Not Alone Series: Readiness

notaloneseries

How ready do you think you are for your vocation? Are you ready to be committed to your vocation within the next year, or two years? That means being married (and maybe with a baby), taking religious vows, or telling people you’re not interested in marriage and plan to remain single for life. What do you still need to work on or change about yourself before you’re ready? Have you thought you were ready before? How have you become better prepared over time? Married ladies can chime in, too: how did you know it was the right time to get hitched?

Am I ready for marriage and kids? Maybe.

If you’ve been following my blog for a while, that might come as a surprise. I talk about how much I wish I were married already basically all the time. I help host a link-up largely for women in that very situation! But one of the best things about my relationship with Mr. Man is that I’m no longer thinking in the abstract all the time. I have an actual, separate, complex human being in the equation. Real humans don’t work quite the same as theories.

I am glad to have the opportunity to practice some of my future-wife skills, though: budgeting, planning, communication, sticking to commitments. Holding my friends’ babies is fun in and of itself and for practice, God willing. My friend Austyn’s sweet son was clinging to me like a little monkey a few weeks ago. I like to tuck away advice about family (the husband-and-kids kind I don’t have, not the parents-and-siblings kind I do have), so I’m pretty well convinced that you never have enough money and you’re never ready. Based on those qualifications, I am 100% ready. Bring on the man, and bring on the babies!

The two-year timeline I wrote in the prompt is based on some advice I’ve encountered; I can’t remember where, but it was Catholic. (Who else is going to propose having a baby two years into marriage, right?) I went on my first date in high school and hit a severe dry spell after college, so I was never able to apply the advice, which is that you shouldn’t date unless you can see yourself married with a child within two years. If you asked me that today, though—do I feel ready based on those criteria?—I would say yes. Two years is both a long time and no time at all. I’m also getting older, so the baby part is less likely until I hit that post-35 fertility explosion.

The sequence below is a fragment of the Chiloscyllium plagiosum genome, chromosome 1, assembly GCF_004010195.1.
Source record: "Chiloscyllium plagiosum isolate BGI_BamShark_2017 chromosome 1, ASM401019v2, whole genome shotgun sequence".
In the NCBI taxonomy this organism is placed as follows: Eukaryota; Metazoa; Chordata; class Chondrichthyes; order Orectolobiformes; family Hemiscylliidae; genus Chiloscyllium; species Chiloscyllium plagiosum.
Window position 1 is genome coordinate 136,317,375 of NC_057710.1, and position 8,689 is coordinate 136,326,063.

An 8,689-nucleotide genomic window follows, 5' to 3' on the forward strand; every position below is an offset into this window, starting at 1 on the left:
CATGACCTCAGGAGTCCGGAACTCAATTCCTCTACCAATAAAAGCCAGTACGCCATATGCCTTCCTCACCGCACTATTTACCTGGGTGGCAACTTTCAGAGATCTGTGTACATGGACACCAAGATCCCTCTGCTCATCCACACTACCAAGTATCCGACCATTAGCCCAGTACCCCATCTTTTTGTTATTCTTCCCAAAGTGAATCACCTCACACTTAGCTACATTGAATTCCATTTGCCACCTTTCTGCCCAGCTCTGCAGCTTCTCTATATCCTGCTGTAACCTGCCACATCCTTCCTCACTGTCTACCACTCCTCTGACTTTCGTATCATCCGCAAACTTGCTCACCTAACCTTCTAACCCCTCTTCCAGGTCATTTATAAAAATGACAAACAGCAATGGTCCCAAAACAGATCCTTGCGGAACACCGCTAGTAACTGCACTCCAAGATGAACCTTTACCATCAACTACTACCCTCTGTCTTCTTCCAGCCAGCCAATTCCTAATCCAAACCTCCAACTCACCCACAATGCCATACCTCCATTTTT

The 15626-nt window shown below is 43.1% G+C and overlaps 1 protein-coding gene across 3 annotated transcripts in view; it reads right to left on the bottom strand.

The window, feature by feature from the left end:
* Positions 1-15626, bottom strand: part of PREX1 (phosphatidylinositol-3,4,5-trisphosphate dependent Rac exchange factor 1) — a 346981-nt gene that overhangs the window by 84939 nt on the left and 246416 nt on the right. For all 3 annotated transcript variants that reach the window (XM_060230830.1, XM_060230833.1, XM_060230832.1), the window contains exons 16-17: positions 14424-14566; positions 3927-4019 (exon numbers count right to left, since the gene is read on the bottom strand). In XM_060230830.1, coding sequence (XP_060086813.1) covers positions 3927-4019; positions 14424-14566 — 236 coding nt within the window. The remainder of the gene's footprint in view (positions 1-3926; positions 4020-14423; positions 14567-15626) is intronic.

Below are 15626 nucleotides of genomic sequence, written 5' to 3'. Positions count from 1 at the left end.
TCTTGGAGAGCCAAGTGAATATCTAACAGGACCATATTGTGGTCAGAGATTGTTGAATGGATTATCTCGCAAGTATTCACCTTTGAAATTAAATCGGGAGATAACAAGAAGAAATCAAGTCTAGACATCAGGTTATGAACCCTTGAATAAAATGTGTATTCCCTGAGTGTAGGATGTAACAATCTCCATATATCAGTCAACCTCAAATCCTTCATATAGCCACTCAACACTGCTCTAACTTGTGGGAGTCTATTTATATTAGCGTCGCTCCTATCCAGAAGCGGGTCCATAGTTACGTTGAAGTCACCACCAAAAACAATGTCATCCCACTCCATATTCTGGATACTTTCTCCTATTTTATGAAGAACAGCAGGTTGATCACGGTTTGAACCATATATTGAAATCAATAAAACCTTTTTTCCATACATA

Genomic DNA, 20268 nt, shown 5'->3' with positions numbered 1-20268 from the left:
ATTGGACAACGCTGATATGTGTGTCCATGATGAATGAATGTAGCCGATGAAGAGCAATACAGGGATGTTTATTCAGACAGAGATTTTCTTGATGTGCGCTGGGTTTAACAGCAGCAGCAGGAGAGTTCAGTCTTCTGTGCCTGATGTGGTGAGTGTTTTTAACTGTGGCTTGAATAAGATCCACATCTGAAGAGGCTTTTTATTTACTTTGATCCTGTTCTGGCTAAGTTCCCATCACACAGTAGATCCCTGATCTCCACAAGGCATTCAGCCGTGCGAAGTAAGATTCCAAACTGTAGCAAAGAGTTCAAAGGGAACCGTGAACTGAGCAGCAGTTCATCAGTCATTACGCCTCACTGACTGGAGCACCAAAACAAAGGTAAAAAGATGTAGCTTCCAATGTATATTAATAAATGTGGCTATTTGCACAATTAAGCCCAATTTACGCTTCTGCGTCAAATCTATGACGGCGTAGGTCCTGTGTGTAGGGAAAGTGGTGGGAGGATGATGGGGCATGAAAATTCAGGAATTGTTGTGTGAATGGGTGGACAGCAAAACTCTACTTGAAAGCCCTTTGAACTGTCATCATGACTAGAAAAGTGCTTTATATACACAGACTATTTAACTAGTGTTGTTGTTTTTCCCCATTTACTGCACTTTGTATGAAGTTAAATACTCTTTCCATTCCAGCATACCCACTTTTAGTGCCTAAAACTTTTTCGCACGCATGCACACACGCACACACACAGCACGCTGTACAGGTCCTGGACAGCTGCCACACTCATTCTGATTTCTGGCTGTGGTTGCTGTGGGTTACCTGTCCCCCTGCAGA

I think the qualities I most need to develop before I’m ready for marriage are community and sacrifice. I’ve worked really hard over the years to become a better communicator, and I always keep my promises (despite being naturally indecisive), so I have those going for me. ACE (my grad school program) was essential in building my appreciation for life in community. I miss that a lot. The community I’ve found here in Austin is amazing, and now, so many of those friends have moved on into marriage and family life. It’s harder to stay connected, especially as I age. It’s harder to make new friends when I don’t have motherhood as a shared bond. I also find that, since I’ve been on my own for so long, it’s hard to find ways to genuinely and consistently sacrifice for the people I care about. Love demands sacrifice. I should probably get to work on that.

These are tough considerations for me. It’s definitely something I’m still thinking through. How about you, single friends? What do you need to work on before you become Mr.-and-Mrs.?


Next week’s topic: Favorite Love Stories

What is your favorite love story? How did your favorite real-life couple meet? Which fictional love stories (from books, movies, plays, or songs) make your heart soar? What’s your favorite love story from the Bible?

We’ll be back here at Lindsay Loves next week.

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5 Comments

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Good for you for working on this stuff, Lindsay! I really like how you’ve gotten experience with wife/mother things. That’s something a lot of people don’t have an opportunity to experience before their own family because people just don’t have younger siblings – which I think is something really sad in our culture when that’s done on purpose. It’s so great to be confident in your ability to step into your vocation when it comes. I’d love to hear more about how you’ve found community sometime!

    Aww, thanks, Laura! Kendra from Catholic All Year has suggested that if more teen and tween girls had baby siblings to cuddle, there might be fewer teen pregnancies. You know way more about what having a baby is really like when there’s a baby in the house with you.

    I found community through the Internet! It seems counterproductive, but it works. One of the principles of the Meetup website is that you should use the Internet to get off the Internet. I was also blessed to have found my local communities when they were vibrant and welcoming. That’s changed as we’ve gotten older and people’s lives are more complicated. I just committed to doing as much as I could to make real friends in artificial situations (Meetup groups and parish young adult groups), and by the grace of God, I did.

      I like that: using the internet to find friends to get off the internet with. Real friends from artificial situations is a great way to look at using technology, I think. Will keep that in mind!

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